Is Money Really Green? - An Investigation Into Environmental Supply Chain Practices, with a Cost Focus

TitleIs Money Really Green? - An Investigation Into Environmental Supply Chain Practices, with a Cost Focus
Publication TypeConference Paper
Year of Publication2014
AuthorsBancroft, J
EditorKersten, W, Blecker, T, Ringle, CM
Title of ProceedingsNext Generation Supply Chains
Volume18
Page183
Publisherepubli
Conference LocationHamburg
ISBN Number978-3-8442-9879-6; 978-3-7375-0340-2
ISSN NumberISSN (print) 2365-4430, ISSN (online) 2365-5070
Keywordscost focus, green, performance, reliability
Abstract

In the setting of the supply chain and the environment, logistical operations are
the most visible and contribute significantly to CO2 emissions (Dekker et al.,
2011); Tol (2006) suggests that transportation accounts for 14% these
emissions. As most products consumed have a global footprint it is important
that logistics is managed with a green and cost effective approach.
For third party logistics providers and in-house logistics operations to reduce
CO2 emissions and "green up" their operations, it must be possible to do this
whilst remaining competitive in areas such as cost, reliability and performance.
Without this, it is unlikely that logistics providers will voluntarily make changes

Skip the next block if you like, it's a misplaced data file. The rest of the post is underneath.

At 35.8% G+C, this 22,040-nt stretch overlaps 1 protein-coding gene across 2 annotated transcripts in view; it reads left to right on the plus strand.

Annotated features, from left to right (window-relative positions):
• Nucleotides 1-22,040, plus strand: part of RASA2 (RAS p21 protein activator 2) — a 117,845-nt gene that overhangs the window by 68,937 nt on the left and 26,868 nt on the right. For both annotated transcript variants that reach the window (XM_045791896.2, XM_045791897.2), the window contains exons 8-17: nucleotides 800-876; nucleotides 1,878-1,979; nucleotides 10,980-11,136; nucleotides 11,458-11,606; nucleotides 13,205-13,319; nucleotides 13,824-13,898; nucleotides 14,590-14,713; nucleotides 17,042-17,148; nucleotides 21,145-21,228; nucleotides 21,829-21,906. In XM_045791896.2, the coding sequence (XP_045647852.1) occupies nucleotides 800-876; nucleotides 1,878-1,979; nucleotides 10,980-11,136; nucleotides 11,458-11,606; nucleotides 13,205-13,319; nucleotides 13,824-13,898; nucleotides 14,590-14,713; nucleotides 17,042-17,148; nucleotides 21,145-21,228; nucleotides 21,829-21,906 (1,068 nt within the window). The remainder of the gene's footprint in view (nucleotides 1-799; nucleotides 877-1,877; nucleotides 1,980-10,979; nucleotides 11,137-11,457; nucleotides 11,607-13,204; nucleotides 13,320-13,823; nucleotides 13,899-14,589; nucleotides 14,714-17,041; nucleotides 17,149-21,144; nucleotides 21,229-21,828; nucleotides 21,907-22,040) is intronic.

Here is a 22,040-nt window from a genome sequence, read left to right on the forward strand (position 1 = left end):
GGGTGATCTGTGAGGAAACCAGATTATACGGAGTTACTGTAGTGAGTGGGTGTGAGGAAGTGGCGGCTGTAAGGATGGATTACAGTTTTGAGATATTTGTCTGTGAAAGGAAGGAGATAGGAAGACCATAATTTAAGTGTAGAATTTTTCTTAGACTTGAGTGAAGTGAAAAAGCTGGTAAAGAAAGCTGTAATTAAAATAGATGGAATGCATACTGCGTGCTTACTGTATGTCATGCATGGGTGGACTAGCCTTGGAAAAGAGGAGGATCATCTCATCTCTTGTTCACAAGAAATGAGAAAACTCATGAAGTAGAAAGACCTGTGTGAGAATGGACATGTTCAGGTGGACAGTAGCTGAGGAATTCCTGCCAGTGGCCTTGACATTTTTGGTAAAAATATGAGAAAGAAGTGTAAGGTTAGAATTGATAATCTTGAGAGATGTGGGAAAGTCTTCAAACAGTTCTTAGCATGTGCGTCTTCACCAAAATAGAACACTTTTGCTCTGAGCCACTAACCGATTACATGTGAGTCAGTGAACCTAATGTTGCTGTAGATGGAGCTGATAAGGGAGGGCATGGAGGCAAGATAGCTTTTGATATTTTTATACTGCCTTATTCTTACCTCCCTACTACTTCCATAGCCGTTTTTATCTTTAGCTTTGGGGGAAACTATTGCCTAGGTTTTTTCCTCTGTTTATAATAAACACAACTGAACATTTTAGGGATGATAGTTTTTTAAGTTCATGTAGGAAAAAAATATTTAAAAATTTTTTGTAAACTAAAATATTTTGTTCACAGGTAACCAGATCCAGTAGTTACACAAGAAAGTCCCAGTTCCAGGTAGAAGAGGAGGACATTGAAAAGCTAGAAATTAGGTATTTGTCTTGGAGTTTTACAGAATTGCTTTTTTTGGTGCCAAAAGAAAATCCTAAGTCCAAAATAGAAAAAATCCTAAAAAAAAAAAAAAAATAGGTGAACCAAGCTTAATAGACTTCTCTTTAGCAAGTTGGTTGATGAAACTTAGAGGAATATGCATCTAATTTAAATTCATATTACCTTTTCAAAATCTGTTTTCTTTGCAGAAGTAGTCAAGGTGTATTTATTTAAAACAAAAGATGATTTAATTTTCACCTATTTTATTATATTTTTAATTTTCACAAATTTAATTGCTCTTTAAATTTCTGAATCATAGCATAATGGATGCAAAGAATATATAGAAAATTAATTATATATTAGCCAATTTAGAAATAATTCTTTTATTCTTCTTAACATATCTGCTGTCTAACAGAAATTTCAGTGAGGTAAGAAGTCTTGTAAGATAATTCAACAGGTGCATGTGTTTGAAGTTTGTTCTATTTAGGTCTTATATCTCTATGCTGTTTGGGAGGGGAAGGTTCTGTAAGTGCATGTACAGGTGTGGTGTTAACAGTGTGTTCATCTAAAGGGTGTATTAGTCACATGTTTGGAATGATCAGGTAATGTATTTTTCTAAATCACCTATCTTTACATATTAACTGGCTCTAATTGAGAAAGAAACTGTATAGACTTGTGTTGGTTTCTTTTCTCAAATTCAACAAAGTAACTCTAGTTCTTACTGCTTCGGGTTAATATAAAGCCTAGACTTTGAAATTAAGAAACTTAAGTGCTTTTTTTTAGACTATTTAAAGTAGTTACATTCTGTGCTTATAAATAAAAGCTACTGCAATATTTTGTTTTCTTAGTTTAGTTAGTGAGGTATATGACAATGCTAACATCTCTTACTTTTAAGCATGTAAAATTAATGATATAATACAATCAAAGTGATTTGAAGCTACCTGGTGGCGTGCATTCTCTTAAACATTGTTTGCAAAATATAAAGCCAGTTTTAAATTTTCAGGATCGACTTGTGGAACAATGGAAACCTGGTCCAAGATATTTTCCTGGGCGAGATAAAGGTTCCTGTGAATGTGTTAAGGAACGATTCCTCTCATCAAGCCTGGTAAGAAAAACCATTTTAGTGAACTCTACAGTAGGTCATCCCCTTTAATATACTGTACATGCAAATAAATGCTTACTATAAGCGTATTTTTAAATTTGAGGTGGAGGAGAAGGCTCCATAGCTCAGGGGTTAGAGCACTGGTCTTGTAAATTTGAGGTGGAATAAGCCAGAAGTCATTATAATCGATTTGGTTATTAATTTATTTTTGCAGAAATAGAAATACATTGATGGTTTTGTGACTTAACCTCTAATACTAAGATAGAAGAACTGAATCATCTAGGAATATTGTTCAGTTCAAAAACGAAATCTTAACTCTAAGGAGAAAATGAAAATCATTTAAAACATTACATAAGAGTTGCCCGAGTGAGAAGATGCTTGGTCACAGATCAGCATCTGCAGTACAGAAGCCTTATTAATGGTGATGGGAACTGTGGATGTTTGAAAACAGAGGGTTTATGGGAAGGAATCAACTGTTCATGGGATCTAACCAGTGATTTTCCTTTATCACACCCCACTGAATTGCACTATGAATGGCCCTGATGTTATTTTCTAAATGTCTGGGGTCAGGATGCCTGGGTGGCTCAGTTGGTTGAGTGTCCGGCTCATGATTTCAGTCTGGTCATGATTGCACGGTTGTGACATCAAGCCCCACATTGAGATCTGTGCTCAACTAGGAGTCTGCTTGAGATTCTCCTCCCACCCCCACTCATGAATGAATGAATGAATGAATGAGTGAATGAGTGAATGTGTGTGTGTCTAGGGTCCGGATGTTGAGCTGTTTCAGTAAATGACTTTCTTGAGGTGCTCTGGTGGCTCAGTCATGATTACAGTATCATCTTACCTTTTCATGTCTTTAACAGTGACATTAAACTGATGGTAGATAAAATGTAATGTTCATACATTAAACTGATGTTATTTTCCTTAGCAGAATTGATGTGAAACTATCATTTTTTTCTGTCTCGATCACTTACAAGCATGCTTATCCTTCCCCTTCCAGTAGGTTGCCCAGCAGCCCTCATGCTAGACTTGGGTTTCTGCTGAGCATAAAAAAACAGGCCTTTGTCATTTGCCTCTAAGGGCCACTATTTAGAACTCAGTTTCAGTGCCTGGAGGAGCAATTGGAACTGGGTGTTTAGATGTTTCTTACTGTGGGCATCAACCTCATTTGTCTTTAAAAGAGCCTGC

to their operations. This research paper will investigate current green initiatives
as well as future approaches and evaluate them, focusing on those which can
maintain or reduce costs whilst sustaining performance and reliability.
Investment in environmentally friendly distribution practices has become a must
for organisations; the degree to which this is practiced and invested in varies
significantly. The motivation for this investment could be for numerous reasons;
a genuine care for the environment, legislation, pressure from
environmentalists or due to an increase in the cost of fossil fuels. For
investment to be facilitated it must be sustainable fiscally, or these practices
cannot be continued. Helper et al. (1997) and Conrad and Morrison (1989)
suggest that previous attempts to reduce the impact of supply chain practices
have frequently increased costs, thus discouraging investment in such
practices.